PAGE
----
On Sunday nights, I play saxophone in the backing band for a blues jam that is held at a local club. Most of the people who come are musicians or other folks from the neighborhood who wandered in for a drink. As I look around the room, most people have a drink in front of them. They are talking and laughing. Everybody seems to be having a good time.
Of course, there is a lot going on there. The music adds to the atmosphere. Many of the people who are there know each other, and so they are continuing conversations that have been going on for weeks (if not years).
What role does alcohol play in this?
This question was addressed in a paper by Michael Sayette and 8 of his colleagues in paper in the August, 2012 issue of Psychological Science. They did a fascinating and well-designed study of the influence of alcohol on social interactions.
A total of 720 people participated in this research. One set of participants drank about 3 drinks over a 30 minute period. The drinks were a mixture of vodka and cranberry juice. The second set drank 3 placebo drinks. The placebo was a mixture of flat soda and cranberry juice. Before participants entered the lab, though, the glasses were wiped with vodka to give them an alcohol taste. The third set drank cranberry juice and was told that they were given no alcohol. The reasoning behind these three groups is that it helps to distinguish between the effects of alcohol and the effects about the belief that you are drinking.
Participants came to the lab in groups of three. The experimenters ensured that the group members had never met before. Participants sat around a table to consume their drinks. They thought that the purpose of the study was to test the effects of alcohol on other tasks that they would do later, but the experimenters were really interested in the interactions among people as they drank and how that affected how much the group members got along with each other.
After finishing their drinks, the group members filled out evaluations of how much they liked the other members of their group.
First, the manipulations of the drinks worked as expected. Participants in the alcohol condition had the highest blood alcohol levels (about .06 by the end of the study). The other two sets of participants had very low blood alcohol levels. Second, both the alcohol and placebo participants rated themselves as feeling somewhat intoxicated, though the participants who drank alcohol rated themselves as much more intoxicated than those in the placebo group. Consistent with that, the alcohol participants estimated that they drank about 7 ounces of alcohol, while the placebo participants estimated that they drank about 4.5 ounces of alcohol.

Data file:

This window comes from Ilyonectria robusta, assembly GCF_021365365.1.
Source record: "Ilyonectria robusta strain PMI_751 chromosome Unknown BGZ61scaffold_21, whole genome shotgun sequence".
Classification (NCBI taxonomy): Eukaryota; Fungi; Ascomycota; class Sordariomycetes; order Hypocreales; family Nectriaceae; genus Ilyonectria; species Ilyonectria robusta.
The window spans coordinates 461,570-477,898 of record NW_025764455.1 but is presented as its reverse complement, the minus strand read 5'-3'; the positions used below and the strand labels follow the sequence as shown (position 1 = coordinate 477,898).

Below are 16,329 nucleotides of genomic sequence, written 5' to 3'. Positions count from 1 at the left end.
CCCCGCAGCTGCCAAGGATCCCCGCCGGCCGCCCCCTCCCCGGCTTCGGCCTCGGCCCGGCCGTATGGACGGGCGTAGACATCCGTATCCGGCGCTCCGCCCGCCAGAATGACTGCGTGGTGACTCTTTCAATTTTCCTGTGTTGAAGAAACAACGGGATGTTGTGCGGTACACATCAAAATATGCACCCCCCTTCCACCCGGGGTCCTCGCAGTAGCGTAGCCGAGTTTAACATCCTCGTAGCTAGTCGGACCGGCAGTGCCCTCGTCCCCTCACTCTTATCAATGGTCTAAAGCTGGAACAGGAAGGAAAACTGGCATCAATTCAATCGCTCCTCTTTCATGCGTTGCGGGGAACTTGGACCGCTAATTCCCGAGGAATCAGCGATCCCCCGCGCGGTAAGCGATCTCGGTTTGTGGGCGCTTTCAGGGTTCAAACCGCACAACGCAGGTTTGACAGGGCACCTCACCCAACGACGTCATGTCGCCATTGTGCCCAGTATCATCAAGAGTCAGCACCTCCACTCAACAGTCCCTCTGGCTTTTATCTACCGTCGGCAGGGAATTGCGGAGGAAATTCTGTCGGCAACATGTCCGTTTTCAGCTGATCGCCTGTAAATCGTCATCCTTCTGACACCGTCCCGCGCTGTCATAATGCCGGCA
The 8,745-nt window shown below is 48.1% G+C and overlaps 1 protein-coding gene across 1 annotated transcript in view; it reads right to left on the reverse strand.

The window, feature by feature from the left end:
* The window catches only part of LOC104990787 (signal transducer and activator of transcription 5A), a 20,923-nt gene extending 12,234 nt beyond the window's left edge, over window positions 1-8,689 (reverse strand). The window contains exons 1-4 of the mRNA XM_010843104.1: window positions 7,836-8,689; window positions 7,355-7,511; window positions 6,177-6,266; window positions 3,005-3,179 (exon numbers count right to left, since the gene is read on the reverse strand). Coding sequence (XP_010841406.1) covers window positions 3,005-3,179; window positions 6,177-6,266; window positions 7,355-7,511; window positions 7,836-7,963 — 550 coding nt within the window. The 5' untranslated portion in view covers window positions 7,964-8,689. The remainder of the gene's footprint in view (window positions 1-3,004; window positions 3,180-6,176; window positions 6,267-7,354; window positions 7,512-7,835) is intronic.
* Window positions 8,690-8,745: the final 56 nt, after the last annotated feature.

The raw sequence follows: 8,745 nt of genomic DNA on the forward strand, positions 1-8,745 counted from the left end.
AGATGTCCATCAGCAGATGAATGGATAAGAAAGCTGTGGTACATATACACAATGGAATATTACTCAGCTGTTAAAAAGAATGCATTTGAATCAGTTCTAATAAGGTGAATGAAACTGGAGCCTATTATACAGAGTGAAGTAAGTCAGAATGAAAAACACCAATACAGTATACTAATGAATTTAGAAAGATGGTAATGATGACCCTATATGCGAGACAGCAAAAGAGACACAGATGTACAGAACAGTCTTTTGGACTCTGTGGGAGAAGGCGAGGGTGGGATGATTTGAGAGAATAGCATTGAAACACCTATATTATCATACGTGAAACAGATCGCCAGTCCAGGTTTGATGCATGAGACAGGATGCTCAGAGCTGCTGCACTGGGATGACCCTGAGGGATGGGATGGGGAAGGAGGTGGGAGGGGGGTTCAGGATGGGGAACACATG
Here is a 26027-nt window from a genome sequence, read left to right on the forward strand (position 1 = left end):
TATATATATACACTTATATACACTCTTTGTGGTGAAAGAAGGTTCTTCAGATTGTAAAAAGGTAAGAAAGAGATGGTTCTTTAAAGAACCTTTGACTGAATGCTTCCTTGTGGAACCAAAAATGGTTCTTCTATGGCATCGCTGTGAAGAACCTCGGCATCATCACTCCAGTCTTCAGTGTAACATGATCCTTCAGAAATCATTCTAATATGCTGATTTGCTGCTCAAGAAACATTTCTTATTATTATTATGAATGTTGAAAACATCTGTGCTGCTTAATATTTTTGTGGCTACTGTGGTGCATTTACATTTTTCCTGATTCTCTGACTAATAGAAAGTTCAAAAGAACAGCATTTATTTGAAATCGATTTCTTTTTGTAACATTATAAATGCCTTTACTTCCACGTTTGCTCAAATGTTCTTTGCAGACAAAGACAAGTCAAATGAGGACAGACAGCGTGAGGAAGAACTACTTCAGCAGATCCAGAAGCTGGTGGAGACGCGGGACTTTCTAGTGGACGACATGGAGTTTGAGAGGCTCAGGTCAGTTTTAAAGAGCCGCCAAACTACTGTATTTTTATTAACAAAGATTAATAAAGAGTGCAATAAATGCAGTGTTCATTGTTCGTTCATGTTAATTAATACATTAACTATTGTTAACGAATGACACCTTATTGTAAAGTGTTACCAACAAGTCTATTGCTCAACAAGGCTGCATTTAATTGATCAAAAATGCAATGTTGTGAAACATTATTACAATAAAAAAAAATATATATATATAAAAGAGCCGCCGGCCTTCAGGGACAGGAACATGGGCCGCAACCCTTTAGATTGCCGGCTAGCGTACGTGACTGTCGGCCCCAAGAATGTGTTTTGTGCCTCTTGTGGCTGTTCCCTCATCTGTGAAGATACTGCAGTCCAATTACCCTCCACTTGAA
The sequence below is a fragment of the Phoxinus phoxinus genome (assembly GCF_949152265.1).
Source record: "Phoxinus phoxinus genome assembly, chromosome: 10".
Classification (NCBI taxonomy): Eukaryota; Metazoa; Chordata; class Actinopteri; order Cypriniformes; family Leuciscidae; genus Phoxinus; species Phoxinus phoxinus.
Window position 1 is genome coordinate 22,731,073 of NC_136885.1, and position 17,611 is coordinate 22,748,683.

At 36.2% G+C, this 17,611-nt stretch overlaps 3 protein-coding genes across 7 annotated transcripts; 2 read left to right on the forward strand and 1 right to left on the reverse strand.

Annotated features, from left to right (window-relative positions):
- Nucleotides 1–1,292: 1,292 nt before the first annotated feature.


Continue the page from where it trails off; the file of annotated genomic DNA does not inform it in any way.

Overall, the people who drank alcohol rated that they got along better with their group members than either the people who drank the placebo or the non-alcoholic drinks. The difference between those who drank alcohol and those who drank the placebo was particularly large.
Why did this happen?
The researchers did a painstaking analysis of the facial expressions of the group members and the speech patterns. The groups that drank alcohol smiled more and gave fewer signs of negative feeling than the other groups. So, on a moment-by-moment basis, the groups that drank alcohol seemed to be having a better time than the other groups.
In addition, everyone in the groups that drank alcohol seemed to participate in the conversations to a greater degree than the people in the other groups. In the groups that drank alcohol, there were more conversations in which each person took a turn speaking.
Putting all of this together, then, a moderate amount of drinking gets people to participate in social interactions and to enjoy those social interactions. In that way, alcohol helps people to get along well with others. This seems to be an effect of the alcohol itself, and not just the belief that you are having alcoholic drinks with other people, because the results of the placebo condition were similar to those of the control condition.
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